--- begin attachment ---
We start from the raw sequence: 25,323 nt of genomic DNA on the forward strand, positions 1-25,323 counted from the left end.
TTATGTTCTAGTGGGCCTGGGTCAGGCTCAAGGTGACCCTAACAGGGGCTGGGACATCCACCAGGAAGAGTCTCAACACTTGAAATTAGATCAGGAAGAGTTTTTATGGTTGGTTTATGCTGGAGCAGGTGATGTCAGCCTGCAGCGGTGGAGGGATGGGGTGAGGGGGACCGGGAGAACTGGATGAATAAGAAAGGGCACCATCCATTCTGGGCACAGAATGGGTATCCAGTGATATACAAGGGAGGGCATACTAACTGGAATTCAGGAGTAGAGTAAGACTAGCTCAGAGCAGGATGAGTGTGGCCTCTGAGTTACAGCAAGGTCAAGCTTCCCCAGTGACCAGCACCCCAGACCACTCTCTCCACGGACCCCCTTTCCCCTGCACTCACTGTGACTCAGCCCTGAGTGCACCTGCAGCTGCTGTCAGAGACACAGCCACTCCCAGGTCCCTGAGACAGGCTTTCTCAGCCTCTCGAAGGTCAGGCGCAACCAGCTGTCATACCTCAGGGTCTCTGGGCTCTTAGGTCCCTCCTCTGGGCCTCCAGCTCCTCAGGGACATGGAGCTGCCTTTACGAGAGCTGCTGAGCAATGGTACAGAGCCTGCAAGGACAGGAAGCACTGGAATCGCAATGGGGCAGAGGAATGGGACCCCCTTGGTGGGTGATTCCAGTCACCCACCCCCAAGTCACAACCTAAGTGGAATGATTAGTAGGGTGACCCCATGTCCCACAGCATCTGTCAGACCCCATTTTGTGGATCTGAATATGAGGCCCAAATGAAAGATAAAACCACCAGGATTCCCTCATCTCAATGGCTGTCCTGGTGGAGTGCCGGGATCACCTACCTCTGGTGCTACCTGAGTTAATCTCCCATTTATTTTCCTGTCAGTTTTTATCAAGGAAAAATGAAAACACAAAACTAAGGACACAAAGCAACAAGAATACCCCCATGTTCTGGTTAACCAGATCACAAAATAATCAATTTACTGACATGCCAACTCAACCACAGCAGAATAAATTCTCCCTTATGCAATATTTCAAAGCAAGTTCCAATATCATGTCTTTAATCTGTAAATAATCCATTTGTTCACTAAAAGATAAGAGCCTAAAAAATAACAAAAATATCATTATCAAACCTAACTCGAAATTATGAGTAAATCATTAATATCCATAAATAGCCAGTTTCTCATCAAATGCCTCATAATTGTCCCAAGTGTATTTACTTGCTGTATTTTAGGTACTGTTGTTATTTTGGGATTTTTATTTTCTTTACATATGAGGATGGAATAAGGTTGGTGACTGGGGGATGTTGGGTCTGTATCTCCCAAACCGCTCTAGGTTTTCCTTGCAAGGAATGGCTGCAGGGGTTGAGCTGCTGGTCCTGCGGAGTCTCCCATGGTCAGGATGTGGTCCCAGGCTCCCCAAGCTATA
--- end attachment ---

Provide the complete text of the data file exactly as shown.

We start from the raw sequence: 25,323 nt of genomic DNA on the forward strand, positions 1-25,323 counted from the left end.
TTATGTTCTAGTGGGCCTGGGTCAGGCTCAAGGTGACCCTAACAGGGGCTGGGACATCCACCAGGAAGAGTCTCAACACTTGAAATTAGATCAGGAAGAGTTTTTATGGTTGGTTTATGCTGGAGCAGGTGATGTCAGCCTGCAGCGGTGGAGGGATGGGGTGAGGGGGACCGGGAGAACTGGATGAATAAGAAAGGGCACCATCCATTCTGGGCACAGAATGGGTATCCAGTGATATACAAGGGAGGGCATACTAACTGGAATTCAGGAGTAGAGTAAGACTAGCTCAGAGCAGGATGAGTGTGGCCTCTGAGTTACAGCAAGGTCAAGCTTCCCCAGTGACCAGCACCCCAGACCACTCTCTCCACGGACCCCCTTTCCCCTGCACTCACTGTGACTCAGCCCTGAGTGCACCTGCAGCTGCTGTCAGAGACACAGCCACTCCCAGGTCCCTGAGACAGGCTTTCTCAGCCTCTCGAAGGTCAGGCGCAACCAGCTGTCATACCTCAGGGTCTCTGGGCTCTTAGGTCCCTCCTCTGGGCCTCCAGCTCCTCAGGGACATGGAGCTGCCTTTACGAGAGCTGCTGAGCAATGGTACAGAGCCTGCAAGGACAGGAAGCACTGGAATCGCAATGGGGCAGAGGAATGGGACCCCCTTGGTGGGTGATTCCAGTCACCCACCCCCAAGTCACAACCTAAGTGGAATGATTAGTAGGGTGACCCCATGTCCCACAGCATCTGTCAGACCCCATTTTGTGGATCTGAATATGAGGCCCAAATGAAAGATAAAACCACCAGGATTCCCTCATCTCAATGGCTGTCCTGGTGGAGTGCCGGGATCACCTACCTCTGGTGCTACCTGAGTTAATCTCCCATTTATTTTCCTGTCAGTTTTTATCAAGGAAAAATGAAAACACAAAACTAAGGACACAAAGCAACAAGAATACCCCCATGTTCTGGTTAACCAGATCACAAAATAATCAATTTACTGACATGCCAACTCAACCACAGCAGAATAAATTCTCCCTTATGCAATATTTCAAAGCAAGTTCCAATATCATGTCTTTAATCTGTAAATAATCCATTTGTTCACTAAAAGATAAGAGCCTAAAAAATAACAAAAATATCATTATCAAACCTAACTCGAAATTATGAGTAAATCATTAATATCCATAAATAGCCAGTTTCTCATCAAATGCCTCATAATTGTCCCAAGTGTATTTACTTGCTGTATTTTAGGTACTGTTGTTATTTTGGGATTTTTATTTTCTTTACATATGAGGATGGAATAAGGTTGGTGACTGGGGGATGTTGGGTCTGTATCTCCCAAACCGCTCTAGGTTTTCCTTGCAAGGAATGGCTGCAGGGGTTGAGCTGCTGGTCCTGCGGAGTCTCCCATGGTCAGGATGTGGTCCCAGGCTCCCCAAGCTATA